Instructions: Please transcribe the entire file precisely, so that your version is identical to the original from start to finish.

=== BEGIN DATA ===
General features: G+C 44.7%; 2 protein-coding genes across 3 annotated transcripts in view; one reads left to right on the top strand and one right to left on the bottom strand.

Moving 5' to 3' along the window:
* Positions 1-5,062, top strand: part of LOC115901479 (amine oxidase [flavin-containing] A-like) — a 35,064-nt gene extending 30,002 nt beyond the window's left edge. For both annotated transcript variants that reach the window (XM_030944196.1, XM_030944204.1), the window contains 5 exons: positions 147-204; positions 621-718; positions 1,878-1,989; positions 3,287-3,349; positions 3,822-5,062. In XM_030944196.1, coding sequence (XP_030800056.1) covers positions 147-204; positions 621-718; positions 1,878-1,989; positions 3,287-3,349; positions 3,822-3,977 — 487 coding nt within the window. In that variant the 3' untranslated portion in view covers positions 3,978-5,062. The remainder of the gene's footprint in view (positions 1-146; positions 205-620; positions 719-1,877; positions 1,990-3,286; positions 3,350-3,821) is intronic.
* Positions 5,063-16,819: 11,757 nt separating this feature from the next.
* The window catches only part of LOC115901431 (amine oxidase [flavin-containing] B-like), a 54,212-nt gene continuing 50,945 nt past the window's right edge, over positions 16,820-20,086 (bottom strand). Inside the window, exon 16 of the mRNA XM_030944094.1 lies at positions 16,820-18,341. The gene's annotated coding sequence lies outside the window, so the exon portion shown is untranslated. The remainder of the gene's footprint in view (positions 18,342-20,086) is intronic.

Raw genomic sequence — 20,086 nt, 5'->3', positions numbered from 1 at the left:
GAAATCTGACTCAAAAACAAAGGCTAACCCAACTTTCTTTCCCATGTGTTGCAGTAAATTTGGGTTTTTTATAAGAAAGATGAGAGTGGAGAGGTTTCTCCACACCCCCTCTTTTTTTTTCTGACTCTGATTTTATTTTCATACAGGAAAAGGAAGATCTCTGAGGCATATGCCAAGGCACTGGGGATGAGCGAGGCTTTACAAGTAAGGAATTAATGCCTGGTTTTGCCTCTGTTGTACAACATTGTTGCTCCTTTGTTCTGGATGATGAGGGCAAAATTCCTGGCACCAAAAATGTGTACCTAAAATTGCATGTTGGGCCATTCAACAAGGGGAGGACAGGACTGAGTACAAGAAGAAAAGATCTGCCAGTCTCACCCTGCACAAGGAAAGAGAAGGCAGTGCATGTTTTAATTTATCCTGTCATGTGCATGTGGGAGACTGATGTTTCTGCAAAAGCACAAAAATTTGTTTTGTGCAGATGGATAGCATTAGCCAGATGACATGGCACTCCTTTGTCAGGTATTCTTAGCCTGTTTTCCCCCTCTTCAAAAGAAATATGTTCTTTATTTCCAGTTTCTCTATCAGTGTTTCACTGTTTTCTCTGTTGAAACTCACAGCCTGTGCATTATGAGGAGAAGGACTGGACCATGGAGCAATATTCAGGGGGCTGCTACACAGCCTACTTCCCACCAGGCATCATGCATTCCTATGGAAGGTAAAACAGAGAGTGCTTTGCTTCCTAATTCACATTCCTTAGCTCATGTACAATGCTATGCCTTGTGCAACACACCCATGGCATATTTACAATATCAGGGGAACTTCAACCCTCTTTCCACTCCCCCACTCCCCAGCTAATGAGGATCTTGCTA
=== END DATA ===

General features: G+C 44.7%; 2 protein-coding genes across 3 annotated transcripts in view; one reads left to right on the top strand and one right to left on the bottom strand.

Moving 5' to 3' along the window:
* Positions 1-5,062, top strand: part of LOC115901479 (amine oxidase [flavin-containing] A-like) — a 35,064-nt gene extending 30,002 nt beyond the window's left edge. For both annotated transcript variants that reach the window (XM_030944196.1, XM_030944204.1), the window contains 5 exons: positions 147-204; positions 621-718; positions 1,878-1,989; positions 3,287-3,349; positions 3,822-5,062. In XM_030944196.1, coding sequence (XP_030800056.1) covers positions 147-204; positions 621-718; positions 1,878-1,989; positions 3,287-3,349; positions 3,822-3,977 — 487 coding nt within the window. In that variant the 3' untranslated portion in view covers positions 3,978-5,062. The remainder of the gene's footprint in view (positions 1-146; positions 205-620; positions 719-1,877; positions 1,990-3,286; positions 3,350-3,821) is intronic.
* Positions 5,063-16,819: 11,757 nt separating this feature from the next.
* The window catches only part of LOC115901431 (amine oxidase [flavin-containing] B-like), a 54,212-nt gene continuing 50,945 nt past the window's right edge, over positions 16,820-20,086 (bottom strand). Inside the window, exon 16 of the mRNA XM_030944094.1 lies at positions 16,820-18,341. The gene's annotated coding sequence lies outside the window, so the exon portion shown is untranslated. The remainder of the gene's footprint in view (positions 18,342-20,086) is intronic.

Raw genomic sequence — 20,086 nt, 5'->3', positions numbered from 1 at the left:
GAAATCTGACTCAAAAACAAAGGCTAACCCAACTTTCTTTCCCATGTGTTGCAGTAAATTTGGGTTTTTTATAAGAAAGATGAGAGTGGAGAGGTTTCTCCACACCCCCTCTTTTTTTTTCTGACTCTGATTTTATTTTCATACAGGAAAAGGAAGATCTCTGAGGCATATGCCAAGGCACTGGGGATGAGCGAGGCTTTACAAGTAAGGAATTAATGCCTGGTTTTGCCTCTGTTGTACAACATTGTTGCTCCTTTGTTCTGGATGATGAGGGCAAAATTCCTGGCACCAAAAATGTGTACCTAAAATTGCATGTTGGGCCATTCAACAAGGGGAGGACAGGACTGAGTACAAGAAGAAAAGATCTGCCAGTCTCACCCTGCACAAGGAAAGAGAAGGCAGTGCATGTTTTAATTTATCCTGTCATGTGCATGTGGGAGACTGATGTTTCTGCAAAAGCACAAAAATTTGTTTTGTGCAGATGGATAGCATTAGCCAGATGACATGGCACTCCTTTGTCAGGTATTCTTAGCCTGTTTTCCCCCTCTTCAAAAGAAATATGTTCTTTATTTCCAGTTTCTCTATCAGTGTTTCACTGTTTTCTCTGTTGAAACTCACAGCCTGTGCATTATGAGGAGAAGGACTGGACCATGGAGCAATATTCAGGGGGCTGCTACACAGCCTACTTCCCACCAGGCATCATGCATTCCTATGGAAGGTAAAACAGAGAGTGCTTTGCTTCCTAATTCACATTCCTTAGCTCATGTACAATGCTATGCCTTGTGCAACACACCCATGGCATATTTACAATATCAGGGGAACTTCAACCCTCTTTCCACTCCCCCACTCCCCAGCTAATGAGGATCTTGCTA